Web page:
But back to the overweight/obesity issue. Imagine how many less hospitalizations and deaths we'd have if the majority of people kept their weight down down through exercise and better diet. We know this virus preys upon overweight people. I think so many health experts in this country have been doing a bad job getting the message out there that HEALTH (diet and exercise to achieve normal weight and reduce underlying health conditions like hypertension, heart disease and diabetes) is absolutely critical in fighting back against this pandemic. Of course mask wearing and social distancing is critical, but I feel that getting into good shape to reduce the chance of having a severe problem if you catch the virus is just as important. Very important to get this message out there.

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29 minutes ago, South Shore Slop said:

If 75% of the population is overweight, then if all things were equal, 75% of hospitalizations would consist of overweight patients. So that 85% figure isn't that much of an outlier...

The exact number for the US population being overweight is 72%. If you look at this study, 85% of hospitalized people under 50 were overweight compared to 54% of people over age 70. The number is much lower for older people because many older people have underlying health conditions that put them at higher risk, despite what their weight is. So the point of the study is that the protective benefit of being younger is lost if you're overweight or obese. But of course people can reduce their chance of having a severe problem with Covid even as they get older through an exercise program, which reduces underlying health conditions like hypertension and heart disease. The statistics are overwhelming in showing that most people that die from the virus have underlying health conditions, so eating healthy and exercising is critical to reduce the risk.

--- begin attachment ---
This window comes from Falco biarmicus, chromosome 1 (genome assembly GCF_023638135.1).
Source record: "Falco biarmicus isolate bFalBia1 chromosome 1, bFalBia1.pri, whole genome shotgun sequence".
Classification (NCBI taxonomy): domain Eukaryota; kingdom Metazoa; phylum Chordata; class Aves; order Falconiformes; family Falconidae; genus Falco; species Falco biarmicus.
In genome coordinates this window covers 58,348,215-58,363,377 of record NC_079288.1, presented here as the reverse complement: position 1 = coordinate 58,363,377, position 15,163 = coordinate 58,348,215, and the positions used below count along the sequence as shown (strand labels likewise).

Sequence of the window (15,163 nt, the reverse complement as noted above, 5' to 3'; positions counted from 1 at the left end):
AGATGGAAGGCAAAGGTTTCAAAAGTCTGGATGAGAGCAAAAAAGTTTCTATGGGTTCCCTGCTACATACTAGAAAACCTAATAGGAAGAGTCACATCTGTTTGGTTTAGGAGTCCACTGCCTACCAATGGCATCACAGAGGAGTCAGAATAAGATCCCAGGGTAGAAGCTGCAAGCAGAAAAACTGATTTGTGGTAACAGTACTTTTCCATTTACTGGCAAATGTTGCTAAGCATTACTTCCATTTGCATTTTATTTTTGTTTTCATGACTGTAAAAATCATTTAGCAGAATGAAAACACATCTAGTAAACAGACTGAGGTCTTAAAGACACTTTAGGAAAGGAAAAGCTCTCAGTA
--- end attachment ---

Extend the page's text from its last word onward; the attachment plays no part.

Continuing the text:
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1 minute ago, winterwx21 said:

The exact number for the US population being overweight is 72%. If you look at this study, 85% of hospitalized people under 50 were overweight compared to 54% of people over age 70. The number is much lower for older people because many older people have underlying health conditions that put them at higher risk, despite what their weight is. So the point of the study is that the protective benefit of being younger is lost if you're overweight or obese. But of course people can reduce their chance of having a severe problem with Covid even as they get older through an exercise program, which reduces underlying health conditions like hypertension and heart disease. The statistics are overwhelming in showing that most people that die from the virus have underlying health conditions, so eating healthy and exercising is critical to reduce the risk.

:clap:

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Lol. My marathon runner cousin was winded walking up steps five months after having covid and is continually having issue after issue with lungs. Dying is not the only deleterious aspect of covid.

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Both Minnesota and Illinois had good drops in case numbers from last Monday. Continues to imply numbers have peaked in the region. But other regions are still increasing.

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15 minutes ago, Wmsptwx said: